If you’ve ever opened up a new box of iPhone and wondered what that metal tool in the image was for, you’re not alone. It’s something Apple included with all iPhone models since the 3G, and it has a single purpose, to eject the SIM card tray and why would you need to do that ?
Well, people buy iPhones without a SIM card installed, so you need to access the SIM card tray in order to fully activate the device. Also, many people who upgrade to a new iPhone want to keep their old SIM card since it makes the transition much easier. It is a bit odd that Apple includes what’s essentially a glorified paperclip with every iPhone especially when you consider how much they avoid including free accessories. But the story behind this SIM card ejector tool might be interesting to you.
It began in 2010 when Apple purchased the license for a material called LiquidMetal. A patented metallic glass that doubles the strength of titanium while being easier to manufacture.
The question on everyone’s mind was how would Apple utilize LiquidMetal?
It was assumed the material would appear in an upcoming product. But it wasn’t used for a new iPhone or MacBook, instead it came in the form of a SIM ejector tool. A product is so insignificant that it’s often overlooked in iPhone unboxing videos.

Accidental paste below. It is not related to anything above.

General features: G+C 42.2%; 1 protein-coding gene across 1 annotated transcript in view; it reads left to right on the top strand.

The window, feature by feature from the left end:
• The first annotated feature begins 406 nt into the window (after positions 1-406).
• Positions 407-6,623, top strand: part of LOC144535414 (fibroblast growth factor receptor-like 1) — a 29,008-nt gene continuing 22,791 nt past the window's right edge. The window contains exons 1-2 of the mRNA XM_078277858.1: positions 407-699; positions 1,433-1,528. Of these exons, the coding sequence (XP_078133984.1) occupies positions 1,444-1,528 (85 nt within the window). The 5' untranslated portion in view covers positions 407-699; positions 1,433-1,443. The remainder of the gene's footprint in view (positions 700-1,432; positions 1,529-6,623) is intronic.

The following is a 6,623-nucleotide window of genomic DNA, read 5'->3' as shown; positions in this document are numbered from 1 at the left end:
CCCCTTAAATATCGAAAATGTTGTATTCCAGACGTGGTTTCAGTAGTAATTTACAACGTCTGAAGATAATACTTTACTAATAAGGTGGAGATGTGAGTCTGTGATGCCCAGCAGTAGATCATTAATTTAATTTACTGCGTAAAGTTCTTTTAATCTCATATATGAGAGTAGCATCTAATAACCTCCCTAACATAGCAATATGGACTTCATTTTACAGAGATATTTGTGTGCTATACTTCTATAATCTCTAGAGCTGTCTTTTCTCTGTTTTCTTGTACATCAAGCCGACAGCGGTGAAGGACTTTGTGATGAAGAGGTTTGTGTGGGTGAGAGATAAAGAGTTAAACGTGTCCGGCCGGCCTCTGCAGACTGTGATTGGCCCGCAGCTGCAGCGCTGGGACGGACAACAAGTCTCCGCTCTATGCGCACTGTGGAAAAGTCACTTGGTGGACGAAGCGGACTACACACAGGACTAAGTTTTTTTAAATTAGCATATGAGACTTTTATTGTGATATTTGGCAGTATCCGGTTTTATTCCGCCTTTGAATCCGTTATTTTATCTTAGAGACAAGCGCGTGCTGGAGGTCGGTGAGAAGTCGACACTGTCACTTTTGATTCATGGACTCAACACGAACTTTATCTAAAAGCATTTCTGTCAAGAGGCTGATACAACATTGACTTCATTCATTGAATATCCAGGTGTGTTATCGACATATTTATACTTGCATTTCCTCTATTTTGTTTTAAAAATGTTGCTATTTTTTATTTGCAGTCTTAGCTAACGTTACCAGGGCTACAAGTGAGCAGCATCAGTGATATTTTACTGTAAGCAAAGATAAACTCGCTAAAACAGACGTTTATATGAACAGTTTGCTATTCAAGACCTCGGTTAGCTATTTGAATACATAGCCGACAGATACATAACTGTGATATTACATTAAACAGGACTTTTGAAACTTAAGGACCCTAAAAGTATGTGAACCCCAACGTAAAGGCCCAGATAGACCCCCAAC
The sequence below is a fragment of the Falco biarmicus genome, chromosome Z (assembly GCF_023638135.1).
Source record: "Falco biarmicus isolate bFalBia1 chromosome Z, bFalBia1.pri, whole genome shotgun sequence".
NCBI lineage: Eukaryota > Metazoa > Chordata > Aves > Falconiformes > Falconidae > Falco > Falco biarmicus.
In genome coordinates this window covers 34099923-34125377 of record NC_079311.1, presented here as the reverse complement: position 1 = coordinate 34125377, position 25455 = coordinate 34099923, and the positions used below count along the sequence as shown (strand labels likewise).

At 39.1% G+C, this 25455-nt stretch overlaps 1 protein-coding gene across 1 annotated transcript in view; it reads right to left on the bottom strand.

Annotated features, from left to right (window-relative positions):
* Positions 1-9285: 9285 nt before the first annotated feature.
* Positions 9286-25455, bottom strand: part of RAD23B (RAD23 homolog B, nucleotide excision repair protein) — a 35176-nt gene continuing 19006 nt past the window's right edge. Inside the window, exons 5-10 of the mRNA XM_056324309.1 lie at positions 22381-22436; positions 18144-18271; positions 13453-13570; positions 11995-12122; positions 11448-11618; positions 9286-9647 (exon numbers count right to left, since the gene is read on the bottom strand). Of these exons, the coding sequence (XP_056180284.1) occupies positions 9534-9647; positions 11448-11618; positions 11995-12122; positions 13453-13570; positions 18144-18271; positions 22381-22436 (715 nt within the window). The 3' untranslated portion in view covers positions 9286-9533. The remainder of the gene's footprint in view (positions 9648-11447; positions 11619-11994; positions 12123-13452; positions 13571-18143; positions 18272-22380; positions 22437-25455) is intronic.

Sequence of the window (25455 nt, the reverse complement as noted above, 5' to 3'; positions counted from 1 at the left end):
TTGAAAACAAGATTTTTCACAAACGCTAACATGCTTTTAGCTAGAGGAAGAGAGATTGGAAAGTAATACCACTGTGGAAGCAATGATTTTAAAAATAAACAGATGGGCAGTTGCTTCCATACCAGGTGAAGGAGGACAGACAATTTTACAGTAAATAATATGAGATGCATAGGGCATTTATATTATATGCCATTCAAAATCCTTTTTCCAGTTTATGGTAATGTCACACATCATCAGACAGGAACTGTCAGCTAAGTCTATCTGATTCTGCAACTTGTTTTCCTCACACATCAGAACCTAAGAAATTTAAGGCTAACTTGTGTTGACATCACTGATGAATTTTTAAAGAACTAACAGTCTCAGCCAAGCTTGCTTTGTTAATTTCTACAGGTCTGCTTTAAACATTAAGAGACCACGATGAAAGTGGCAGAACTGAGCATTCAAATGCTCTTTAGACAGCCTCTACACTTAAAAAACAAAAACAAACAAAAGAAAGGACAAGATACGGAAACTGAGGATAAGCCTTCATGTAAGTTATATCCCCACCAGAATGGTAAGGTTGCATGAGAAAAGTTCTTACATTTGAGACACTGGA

Apple made this decision intentionally, you see when Apple builds a product, they prefer at least two manufacturers for every component if possible, to prevent supply chain bottlenecks, while competition between suppliers keep production costs low. That’s why Samsung and LG provide iPhone displays , with Apple adding a third manufacturer called BOE in 2021.
But LiquidMetal is a unique case. It’s a patented material only manufactured by one company and it hasn’t been around very long. So using LiquidMetal in a flagship product would have been very risky, instead, Apple used it for the iPhone SIM ejector tool as a sort of trial run, that way LiquidMetal can be tested on many different levels, from its speed of production, to its long-term durability.
Apple may eventually use the material in a more prominent way like for an iPhone’s housing but for now this metal tool has been the only application.
This article is inspired by a video in Apple Explained YouTube channel.